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Index to Creationist Claims,  edited by Mark Isaak,    Copyright © 2004
Previous Claim: CA045   |   List of Claims   |   Next Claim: CA100.1

Claim CA100:

It is inconceivable that (fill in the blank) could have originated naturally. Therefore, it must have been created.

This argument, also known as the argument from ignorance or "god of the gaps," is implicit in a very many different creationist arguments. In particular, it is behind all arguments against abiogenesis and any and all claims of intelligent design.


  1. Really, the claim is "I can't conceive that (fill in the blank)." Others might be able to find a natural explanation; in many cases, they already have. Nobody knows everything, so it is unreasonable to conclude that something is impossible just because you do not know it. Even a noted antievolutionist acknowledges this point: "The peril of negative arguments is that they may rest on our lack of knowledge, rather than on positive results" (Behe 2003).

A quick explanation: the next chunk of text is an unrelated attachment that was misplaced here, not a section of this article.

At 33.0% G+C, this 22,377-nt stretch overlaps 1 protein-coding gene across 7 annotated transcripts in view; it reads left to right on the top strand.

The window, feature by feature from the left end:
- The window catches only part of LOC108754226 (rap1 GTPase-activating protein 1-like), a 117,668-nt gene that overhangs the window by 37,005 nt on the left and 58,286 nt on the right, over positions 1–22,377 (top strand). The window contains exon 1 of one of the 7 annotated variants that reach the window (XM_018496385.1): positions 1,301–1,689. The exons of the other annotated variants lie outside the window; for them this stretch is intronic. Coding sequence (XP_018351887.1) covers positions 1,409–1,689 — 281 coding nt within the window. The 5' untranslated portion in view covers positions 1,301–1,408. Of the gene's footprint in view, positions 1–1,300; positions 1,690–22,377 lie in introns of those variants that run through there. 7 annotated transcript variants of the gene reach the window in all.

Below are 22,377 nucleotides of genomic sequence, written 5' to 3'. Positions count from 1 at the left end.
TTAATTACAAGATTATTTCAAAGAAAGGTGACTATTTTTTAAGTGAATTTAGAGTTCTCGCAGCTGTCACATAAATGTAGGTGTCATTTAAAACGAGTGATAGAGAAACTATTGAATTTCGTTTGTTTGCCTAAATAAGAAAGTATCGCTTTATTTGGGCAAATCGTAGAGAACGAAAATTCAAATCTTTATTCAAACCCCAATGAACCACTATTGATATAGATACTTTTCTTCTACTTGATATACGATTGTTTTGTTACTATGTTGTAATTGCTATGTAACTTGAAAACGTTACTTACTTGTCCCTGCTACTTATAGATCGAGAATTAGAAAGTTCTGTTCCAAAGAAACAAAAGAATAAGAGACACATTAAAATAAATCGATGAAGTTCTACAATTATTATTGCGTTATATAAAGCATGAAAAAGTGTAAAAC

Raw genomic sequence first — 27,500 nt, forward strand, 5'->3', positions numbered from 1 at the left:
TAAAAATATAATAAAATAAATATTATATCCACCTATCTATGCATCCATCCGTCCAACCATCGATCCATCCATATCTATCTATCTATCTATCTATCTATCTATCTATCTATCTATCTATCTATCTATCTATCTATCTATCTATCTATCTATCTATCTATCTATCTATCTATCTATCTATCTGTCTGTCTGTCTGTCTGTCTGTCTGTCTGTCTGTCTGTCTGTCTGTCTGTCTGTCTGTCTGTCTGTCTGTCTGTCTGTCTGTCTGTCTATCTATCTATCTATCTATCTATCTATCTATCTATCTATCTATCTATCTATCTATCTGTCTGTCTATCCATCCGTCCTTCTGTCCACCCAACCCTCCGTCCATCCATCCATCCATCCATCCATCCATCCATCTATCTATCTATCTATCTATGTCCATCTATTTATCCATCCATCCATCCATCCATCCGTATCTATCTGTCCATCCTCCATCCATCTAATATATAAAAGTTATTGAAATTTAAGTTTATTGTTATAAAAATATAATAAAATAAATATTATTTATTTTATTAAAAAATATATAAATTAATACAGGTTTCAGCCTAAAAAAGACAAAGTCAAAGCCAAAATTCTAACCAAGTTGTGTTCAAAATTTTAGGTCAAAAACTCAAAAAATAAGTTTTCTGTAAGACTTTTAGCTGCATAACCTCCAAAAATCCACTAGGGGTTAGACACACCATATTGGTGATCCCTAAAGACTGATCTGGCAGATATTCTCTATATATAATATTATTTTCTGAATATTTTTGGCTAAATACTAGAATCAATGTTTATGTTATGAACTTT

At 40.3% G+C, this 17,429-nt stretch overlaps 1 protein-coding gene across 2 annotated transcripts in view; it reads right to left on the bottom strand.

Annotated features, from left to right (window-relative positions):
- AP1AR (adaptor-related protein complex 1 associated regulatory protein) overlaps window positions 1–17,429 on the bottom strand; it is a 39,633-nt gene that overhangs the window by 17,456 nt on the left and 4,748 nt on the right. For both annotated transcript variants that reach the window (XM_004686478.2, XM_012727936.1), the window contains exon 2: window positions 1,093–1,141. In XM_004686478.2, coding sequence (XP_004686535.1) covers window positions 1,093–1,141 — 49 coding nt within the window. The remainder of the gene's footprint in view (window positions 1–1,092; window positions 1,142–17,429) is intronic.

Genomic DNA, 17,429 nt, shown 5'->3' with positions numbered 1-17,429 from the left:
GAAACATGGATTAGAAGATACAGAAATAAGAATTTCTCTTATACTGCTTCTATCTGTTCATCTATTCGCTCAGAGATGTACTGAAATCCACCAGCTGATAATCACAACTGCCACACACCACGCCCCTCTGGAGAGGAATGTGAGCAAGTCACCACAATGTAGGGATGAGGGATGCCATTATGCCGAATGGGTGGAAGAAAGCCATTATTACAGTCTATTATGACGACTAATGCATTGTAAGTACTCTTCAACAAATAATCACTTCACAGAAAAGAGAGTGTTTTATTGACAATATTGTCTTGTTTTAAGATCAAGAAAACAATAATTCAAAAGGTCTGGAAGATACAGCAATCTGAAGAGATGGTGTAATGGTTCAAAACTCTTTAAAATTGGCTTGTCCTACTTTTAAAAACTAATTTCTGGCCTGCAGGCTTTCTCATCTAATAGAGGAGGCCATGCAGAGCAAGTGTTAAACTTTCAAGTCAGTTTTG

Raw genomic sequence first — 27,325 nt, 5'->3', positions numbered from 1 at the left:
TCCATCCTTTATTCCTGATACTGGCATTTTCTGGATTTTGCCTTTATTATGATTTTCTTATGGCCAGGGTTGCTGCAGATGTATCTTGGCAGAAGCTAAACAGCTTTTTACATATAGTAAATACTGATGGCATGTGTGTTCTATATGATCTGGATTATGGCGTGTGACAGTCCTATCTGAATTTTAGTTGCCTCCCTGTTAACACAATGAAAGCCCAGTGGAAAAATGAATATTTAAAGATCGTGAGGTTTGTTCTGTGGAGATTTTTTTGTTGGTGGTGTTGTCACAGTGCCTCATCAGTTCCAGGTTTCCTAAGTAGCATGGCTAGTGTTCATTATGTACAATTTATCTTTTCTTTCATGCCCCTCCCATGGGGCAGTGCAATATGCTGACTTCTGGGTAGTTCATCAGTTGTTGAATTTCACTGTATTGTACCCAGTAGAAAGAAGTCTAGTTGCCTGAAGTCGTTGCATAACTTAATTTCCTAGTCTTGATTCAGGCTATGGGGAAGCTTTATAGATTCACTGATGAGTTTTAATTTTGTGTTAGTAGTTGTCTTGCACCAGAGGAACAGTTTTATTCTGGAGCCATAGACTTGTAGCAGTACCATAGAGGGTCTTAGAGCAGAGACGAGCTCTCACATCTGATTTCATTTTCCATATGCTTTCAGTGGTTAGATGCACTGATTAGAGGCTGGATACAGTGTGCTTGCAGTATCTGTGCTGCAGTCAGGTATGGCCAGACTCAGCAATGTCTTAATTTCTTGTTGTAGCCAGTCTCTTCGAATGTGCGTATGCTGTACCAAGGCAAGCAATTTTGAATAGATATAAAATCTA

2. The argument from incredulity creates a god of the gaps. Gods were responsible for lightning until we determined natural causes for lightning, for infectious diseases until we found bacteria and viruses, for mental illness until we found biochemical causes for them. God is confined only to those parts of the universe we do not know about, and that keeps shrinking.


  1. Behe, Michael. 2003. A functional pseudogene?: An open letter to Nature.

Further Reading:

Drummond, Henry. 1904. The Lowell Lectures on the Ascent of Man, Glasgow: Robert Maclehose and Co. Ltd., ch. 10.

Van Till, Howard J. 2002. Is the Creation a 'right stuff' universe? Perspectives on Science and Christian Faith 54(4): 232.
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created 2001-2-18, modified 2003-9-2